Tart Cherry Increases Lifespan in Caenorhabditis elegans by Altering Metabolic Signaling Pathways

Shasika Jayarathne, Latha Ramalingam, Hunter Edwards, Siva A Vanapalli, Naima Moustaid-Moussa

Research output: Contribution to journalArticlepeer-review

20 Scopus citations


Aging and healthspan are determined by both environmental and genetic factors. The insulin/insulin-like growth factor-1(IGF-1) pathway is a key mediator of aging in Caenorhabditis elegans and mammals. Specifically, DAF-2 signaling, an ortholog of human IGF, controls DAF-16/FOXO transcription factor, a master regulator of metabolism and longevity. Moreover, mitochondrial dysfunction and oxidative stress are both linked to aging. We propose that daily supplementation of tart cherry extract (TCE), rich in anthocyanins with antioxidant properties may exert dual benefits for mitochondrial function and oxidative stress, resulting in beneficial effects on aging in C. elegans. We found that TCE supplementation at 6 μg or 12 μg/mL, increased (p < 0.05) the mean lifespan of wild type N2 worms, respectively, when compared to untreated control worms. Consistent with these findings, TCE upregulated (p < 0.05) expression of longevity-related genes such as daf-16 and aak-2 (but not daf-2 or akt-1 genes) and genes related to oxidative stress such as sod-2. Further, we showed that TCE supplementation increased spare respiration in N2 worms. However, TCE did not change the mean lifespan of daf-16 and aak-2 mutant worms. In conclusion, our findings indicate that TCE confers healthspan benefits in C. elegans through enhanced mitochondrial function and reduced oxidative stress, mainly via the DAF-16 pathway.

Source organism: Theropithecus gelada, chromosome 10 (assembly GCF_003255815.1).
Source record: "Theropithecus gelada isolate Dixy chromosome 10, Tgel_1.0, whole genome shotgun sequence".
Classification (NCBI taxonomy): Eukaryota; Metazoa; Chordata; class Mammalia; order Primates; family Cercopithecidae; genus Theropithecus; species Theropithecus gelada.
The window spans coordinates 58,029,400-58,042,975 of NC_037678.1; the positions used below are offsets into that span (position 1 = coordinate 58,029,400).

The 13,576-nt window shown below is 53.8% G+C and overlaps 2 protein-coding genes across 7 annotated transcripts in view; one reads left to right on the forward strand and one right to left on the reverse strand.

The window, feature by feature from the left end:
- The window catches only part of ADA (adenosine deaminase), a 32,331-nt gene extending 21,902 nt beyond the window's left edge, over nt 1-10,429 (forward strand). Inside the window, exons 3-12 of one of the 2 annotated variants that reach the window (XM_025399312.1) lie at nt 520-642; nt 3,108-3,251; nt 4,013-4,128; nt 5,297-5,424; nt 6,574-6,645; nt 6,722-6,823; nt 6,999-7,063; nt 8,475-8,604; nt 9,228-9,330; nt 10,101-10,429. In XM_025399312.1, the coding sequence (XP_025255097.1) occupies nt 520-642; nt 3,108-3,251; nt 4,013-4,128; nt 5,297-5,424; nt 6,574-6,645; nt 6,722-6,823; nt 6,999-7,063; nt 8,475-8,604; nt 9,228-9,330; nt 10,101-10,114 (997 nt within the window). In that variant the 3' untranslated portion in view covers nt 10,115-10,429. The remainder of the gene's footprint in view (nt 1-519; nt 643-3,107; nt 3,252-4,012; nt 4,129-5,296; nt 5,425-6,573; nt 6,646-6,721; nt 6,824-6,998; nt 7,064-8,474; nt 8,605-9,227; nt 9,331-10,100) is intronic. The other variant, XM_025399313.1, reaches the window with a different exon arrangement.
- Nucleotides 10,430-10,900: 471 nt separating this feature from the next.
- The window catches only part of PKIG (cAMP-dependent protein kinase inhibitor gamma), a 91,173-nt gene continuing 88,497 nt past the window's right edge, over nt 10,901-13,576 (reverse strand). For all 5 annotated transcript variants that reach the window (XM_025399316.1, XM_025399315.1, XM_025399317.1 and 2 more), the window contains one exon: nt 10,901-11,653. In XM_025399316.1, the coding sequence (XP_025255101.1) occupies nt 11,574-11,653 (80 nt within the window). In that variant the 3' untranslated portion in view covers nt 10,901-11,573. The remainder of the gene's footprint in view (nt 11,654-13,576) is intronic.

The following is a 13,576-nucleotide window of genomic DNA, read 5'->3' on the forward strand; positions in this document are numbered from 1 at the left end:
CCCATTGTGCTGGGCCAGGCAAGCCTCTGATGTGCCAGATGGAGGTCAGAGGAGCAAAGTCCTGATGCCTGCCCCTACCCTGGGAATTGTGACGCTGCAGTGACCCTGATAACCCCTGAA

Original languageEnglish (US)
Issue number5
StatePublished - May 20 2020
Externally publishedYes


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